The report was released today at the London InterCommunity Health Centre, whose innovative approach to screening, managing and preventing diabetes in that city’s higher-risk Latin American community is highlighted in the report alongside other encouraging chronic disease management initiatives across the country.
VANCOUVER, March 3, 2007 – The Honourable Beverley J. Oda, Minister of Canadian Heritage and Status of Women, today announced financial support totalling more than $3 million for the cultural scene in British Columbia. This support will enable publishers to expand their promotional activities, reach new markets, and increase their financial viability. It will also allow arts organizations to present professional artistic performances, improve their facilities and increase their financial viability.
“Canada’s New Government is committed to supporting arts and culture in Canada,” said Minister Oda. “This investment in almost 50 initiatives in British Columbia will contribute to our cultural diversity and vitality.”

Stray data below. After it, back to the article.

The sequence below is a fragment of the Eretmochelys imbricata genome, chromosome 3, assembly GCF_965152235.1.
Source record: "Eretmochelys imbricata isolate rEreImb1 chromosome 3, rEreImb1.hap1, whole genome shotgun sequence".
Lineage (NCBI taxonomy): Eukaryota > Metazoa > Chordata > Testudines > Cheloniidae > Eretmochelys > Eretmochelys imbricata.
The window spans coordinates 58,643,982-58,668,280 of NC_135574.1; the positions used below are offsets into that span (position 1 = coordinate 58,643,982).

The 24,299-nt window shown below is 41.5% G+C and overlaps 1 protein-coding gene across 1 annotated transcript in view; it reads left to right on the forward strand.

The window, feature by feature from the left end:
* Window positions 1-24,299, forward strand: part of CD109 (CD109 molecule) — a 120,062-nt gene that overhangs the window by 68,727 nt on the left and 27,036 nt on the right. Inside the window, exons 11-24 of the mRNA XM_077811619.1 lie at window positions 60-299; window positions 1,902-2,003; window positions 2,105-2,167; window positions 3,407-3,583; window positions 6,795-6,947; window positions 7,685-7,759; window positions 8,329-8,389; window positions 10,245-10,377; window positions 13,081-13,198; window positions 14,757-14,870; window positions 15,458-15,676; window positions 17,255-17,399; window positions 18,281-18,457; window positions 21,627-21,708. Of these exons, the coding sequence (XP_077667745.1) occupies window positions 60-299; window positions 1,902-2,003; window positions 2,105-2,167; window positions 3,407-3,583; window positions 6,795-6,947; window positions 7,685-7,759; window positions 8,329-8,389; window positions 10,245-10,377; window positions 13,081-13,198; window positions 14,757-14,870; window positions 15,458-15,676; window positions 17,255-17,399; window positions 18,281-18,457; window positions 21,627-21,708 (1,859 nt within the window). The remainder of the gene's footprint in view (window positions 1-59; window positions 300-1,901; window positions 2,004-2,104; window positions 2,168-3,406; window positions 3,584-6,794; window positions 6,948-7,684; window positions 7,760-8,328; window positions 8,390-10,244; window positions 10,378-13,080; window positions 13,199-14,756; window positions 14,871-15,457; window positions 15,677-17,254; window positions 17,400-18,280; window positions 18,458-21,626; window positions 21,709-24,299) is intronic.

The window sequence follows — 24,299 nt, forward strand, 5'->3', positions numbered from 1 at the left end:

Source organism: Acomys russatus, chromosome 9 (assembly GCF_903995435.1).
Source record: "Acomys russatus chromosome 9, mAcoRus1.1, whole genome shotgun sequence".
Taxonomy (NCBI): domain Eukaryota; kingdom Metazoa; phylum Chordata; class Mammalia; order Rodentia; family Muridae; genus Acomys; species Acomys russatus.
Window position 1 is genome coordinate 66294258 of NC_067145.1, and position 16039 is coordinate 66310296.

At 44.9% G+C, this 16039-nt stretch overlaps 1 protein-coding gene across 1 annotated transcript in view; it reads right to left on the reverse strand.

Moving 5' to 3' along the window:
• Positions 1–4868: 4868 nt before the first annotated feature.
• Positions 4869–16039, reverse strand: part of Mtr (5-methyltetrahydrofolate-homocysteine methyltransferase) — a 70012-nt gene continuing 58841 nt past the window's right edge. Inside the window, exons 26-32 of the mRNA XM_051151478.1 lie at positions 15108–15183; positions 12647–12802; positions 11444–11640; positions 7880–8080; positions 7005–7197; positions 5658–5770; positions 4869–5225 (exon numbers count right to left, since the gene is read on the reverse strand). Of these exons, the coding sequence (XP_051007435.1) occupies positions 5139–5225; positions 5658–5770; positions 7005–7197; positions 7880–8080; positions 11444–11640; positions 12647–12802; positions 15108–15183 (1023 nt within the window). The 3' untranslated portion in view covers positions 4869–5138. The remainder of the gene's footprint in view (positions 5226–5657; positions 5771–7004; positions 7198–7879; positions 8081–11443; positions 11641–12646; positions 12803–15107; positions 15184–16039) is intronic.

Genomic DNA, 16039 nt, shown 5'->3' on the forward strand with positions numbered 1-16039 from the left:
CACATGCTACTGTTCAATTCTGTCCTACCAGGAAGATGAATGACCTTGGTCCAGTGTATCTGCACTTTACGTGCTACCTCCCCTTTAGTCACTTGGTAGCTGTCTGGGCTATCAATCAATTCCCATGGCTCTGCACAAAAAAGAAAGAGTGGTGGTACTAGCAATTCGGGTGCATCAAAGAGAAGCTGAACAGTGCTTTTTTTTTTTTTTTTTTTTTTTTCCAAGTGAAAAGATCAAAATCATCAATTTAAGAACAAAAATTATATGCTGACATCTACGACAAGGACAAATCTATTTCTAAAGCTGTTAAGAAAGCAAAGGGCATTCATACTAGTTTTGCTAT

“Made in BC – Dance on Tour is thrilled to receive support from the Department of Canadian Heritage to bring BC dance to BC audiences,” said Robyn Campbell, Executive Director. “We are committed to enhancing access to arts experiences for all residents of the province, and are proud to contribute to the awareness and appreciation of contemporary dance in British Columbia’s regions.”
Winnipeg — Amateur filmmakers from Hay River, Winnipeg, Vancouver and Toronto were tonight celebrating as they scooped the top awards during the NSI National Exposure Amateur Movie Contest, part of the NSI FilmExchange Canadian Film Festival run by the National Screen Institute.
Eight jury prizes were presented and the winner of the NSI FilmExchange Audience Choice Award was revealed.
Since February 20, thousands of film fans watched films from 12 finalists on the National Screen Institute website and at zip.tv. People were asked to vote online for their favourite. Tonight the theatre audience at the Globe Cinema in Winnipeg cast their votes which were then added to the online totals to decide the winner of the contest’s top award: NSI FilmExchange Audience Choice Award, worth $1,000.